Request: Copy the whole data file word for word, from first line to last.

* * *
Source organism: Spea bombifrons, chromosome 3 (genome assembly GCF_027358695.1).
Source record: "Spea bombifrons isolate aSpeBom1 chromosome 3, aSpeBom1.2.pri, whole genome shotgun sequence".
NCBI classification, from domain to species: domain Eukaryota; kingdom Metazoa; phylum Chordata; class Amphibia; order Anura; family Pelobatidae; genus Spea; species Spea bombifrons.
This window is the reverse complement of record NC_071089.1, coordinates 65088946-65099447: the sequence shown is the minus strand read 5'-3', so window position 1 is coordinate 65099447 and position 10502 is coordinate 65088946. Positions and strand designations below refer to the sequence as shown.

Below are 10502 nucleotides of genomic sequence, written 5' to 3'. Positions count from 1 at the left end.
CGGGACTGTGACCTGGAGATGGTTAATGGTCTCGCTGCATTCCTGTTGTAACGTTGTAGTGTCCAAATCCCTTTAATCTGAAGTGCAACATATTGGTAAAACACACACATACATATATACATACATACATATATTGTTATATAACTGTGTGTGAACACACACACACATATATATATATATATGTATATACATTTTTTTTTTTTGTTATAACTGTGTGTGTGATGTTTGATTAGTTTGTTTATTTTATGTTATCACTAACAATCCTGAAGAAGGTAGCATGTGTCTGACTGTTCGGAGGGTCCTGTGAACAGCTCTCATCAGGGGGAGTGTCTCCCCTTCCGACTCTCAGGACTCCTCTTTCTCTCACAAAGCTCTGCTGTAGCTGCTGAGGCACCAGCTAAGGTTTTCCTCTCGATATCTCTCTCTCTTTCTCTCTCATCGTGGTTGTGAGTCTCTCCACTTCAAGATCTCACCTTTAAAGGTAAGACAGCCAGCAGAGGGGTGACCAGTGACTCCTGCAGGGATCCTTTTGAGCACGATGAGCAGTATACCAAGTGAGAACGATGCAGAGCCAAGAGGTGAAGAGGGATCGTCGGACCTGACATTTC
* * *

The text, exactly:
Source organism: Spea bombifrons, chromosome 3 (genome assembly GCF_027358695.1).
Source record: "Spea bombifrons isolate aSpeBom1 chromosome 3, aSpeBom1.2.pri, whole genome shotgun sequence".
NCBI classification, from domain to species: domain Eukaryota; kingdom Metazoa; phylum Chordata; class Amphibia; order Anura; family Pelobatidae; genus Spea; species Spea bombifrons.
This window is the reverse complement of record NC_071089.1, coordinates 65088946-65099447: the sequence shown is the minus strand read 5'-3', so window position 1 is coordinate 65099447 and position 10502 is coordinate 65088946. Positions and strand designations below refer to the sequence as shown.

Below are 10502 nucleotides of genomic sequence, written 5' to 3'. Positions count from 1 at the left end.
CGGGACTGTGACCTGGAGATGGTTAATGGTCTCGCTGCATTCCTGTTGTAACGTTGTAGTGTCCAAATCCCTTTAATCTGAAGTGCAACATATTGGTAAAACACACACATACATATATACATACATACATATATTGTTATATAACTGTGTGTGAACACACACACACATATATATATATATATGTATATACATTTTTTTTTTTTGTTATAACTGTGTGTGTGATGTTTGATTAGTTTGTTTATTTTATGTTATCACTAACAATCCTGAAGAAGGTAGCATGTGTCTGACTGTTCGGAGGGTCCTGTGAACAGCTCTCATCAGGGGGAGTGTCTCCCCTTCCGACTCTCAGGACTCCTCTTTCTCTCACAAAGCTCTGCTGTAGCTGCTGAGGCACCAGCTAAGGTTTTCCTCTCGATATCTCTCTCTCTTTCTCTCTCATCGTGGTTGTGAGTCTCTCCACTTCAAGATCTCACCTTTAAAGGTAAGACAGCCAGCAGAGGGGTGACCAGTGACTCCTGCAGGGATCCTTTTGAGCACGATGAGCAGTATACCAAGTGAGAACGATGCAGAGCCAAGAGGTGAAGAGGGATCGTCGGACCTGACATTTC